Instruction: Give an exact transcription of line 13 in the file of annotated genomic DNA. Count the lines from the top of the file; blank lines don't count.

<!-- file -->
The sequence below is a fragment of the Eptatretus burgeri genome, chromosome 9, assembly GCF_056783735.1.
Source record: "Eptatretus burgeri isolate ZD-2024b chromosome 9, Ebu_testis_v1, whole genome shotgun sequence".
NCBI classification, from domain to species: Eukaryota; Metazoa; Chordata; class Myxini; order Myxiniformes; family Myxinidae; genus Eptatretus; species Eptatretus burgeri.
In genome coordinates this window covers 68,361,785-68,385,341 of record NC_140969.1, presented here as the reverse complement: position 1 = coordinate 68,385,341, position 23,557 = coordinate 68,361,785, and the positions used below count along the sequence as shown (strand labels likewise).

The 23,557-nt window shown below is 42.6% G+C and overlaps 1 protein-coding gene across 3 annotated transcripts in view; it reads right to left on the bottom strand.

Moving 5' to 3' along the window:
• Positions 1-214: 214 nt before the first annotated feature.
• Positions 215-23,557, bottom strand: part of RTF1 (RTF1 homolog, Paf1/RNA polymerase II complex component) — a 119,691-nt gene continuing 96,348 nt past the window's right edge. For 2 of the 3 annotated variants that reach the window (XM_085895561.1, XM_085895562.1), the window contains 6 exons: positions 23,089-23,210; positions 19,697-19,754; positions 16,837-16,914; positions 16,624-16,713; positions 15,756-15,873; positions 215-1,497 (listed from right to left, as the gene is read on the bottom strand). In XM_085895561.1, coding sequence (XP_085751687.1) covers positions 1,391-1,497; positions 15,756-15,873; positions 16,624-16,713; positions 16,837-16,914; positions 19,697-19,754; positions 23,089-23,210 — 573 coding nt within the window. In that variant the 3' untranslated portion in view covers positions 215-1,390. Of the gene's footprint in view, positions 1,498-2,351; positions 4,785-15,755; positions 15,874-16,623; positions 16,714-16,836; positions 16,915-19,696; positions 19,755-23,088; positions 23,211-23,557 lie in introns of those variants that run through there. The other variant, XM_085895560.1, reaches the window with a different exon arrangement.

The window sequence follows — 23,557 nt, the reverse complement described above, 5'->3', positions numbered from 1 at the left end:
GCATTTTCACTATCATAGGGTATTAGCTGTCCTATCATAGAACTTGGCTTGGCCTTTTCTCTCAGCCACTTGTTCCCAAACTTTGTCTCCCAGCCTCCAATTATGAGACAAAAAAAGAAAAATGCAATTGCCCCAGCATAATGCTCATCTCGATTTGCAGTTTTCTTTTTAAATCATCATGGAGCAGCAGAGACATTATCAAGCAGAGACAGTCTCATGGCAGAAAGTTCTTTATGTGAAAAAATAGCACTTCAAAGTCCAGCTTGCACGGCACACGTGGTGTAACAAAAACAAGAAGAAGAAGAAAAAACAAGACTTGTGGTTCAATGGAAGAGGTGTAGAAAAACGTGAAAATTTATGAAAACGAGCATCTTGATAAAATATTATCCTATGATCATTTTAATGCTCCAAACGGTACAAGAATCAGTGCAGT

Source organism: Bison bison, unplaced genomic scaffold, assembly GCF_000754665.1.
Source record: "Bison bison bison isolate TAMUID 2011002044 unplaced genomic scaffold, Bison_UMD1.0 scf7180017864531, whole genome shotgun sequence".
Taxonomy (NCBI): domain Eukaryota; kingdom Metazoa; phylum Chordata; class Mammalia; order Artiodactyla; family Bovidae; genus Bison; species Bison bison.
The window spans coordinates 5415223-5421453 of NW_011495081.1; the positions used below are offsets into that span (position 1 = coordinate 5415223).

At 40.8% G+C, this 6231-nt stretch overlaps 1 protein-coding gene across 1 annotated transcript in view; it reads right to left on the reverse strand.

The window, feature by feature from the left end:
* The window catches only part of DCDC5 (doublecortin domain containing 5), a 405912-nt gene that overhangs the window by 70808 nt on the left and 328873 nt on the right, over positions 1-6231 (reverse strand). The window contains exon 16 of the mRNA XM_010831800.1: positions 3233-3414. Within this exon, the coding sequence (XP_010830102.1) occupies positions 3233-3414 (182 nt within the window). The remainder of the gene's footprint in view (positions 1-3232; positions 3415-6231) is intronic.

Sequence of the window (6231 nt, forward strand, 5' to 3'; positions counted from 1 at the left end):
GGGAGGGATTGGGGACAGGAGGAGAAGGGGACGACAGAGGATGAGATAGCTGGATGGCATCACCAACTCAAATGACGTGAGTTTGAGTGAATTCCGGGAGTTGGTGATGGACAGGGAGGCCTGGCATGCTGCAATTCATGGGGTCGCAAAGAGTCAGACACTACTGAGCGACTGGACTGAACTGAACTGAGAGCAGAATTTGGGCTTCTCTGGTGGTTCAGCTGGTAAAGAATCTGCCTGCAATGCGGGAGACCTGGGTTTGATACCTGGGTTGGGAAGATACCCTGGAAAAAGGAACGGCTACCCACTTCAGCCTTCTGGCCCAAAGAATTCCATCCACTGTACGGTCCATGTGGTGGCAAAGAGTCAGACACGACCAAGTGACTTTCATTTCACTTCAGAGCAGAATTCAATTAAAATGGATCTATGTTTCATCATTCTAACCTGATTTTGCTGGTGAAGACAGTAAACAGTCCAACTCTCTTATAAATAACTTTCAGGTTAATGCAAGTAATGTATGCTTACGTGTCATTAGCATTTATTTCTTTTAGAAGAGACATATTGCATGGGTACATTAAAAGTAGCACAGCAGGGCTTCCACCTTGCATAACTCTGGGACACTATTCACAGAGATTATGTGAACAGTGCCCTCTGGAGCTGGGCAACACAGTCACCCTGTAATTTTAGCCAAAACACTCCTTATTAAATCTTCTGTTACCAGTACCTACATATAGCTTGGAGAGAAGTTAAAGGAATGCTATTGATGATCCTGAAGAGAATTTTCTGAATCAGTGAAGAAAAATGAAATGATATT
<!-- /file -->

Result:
Taxonomy (NCBI): domain Eukaryota; kingdom Metazoa; phylum Chordata; class Mammalia; order Artiodactyla; family Bovidae; genus Bison; species Bison bison.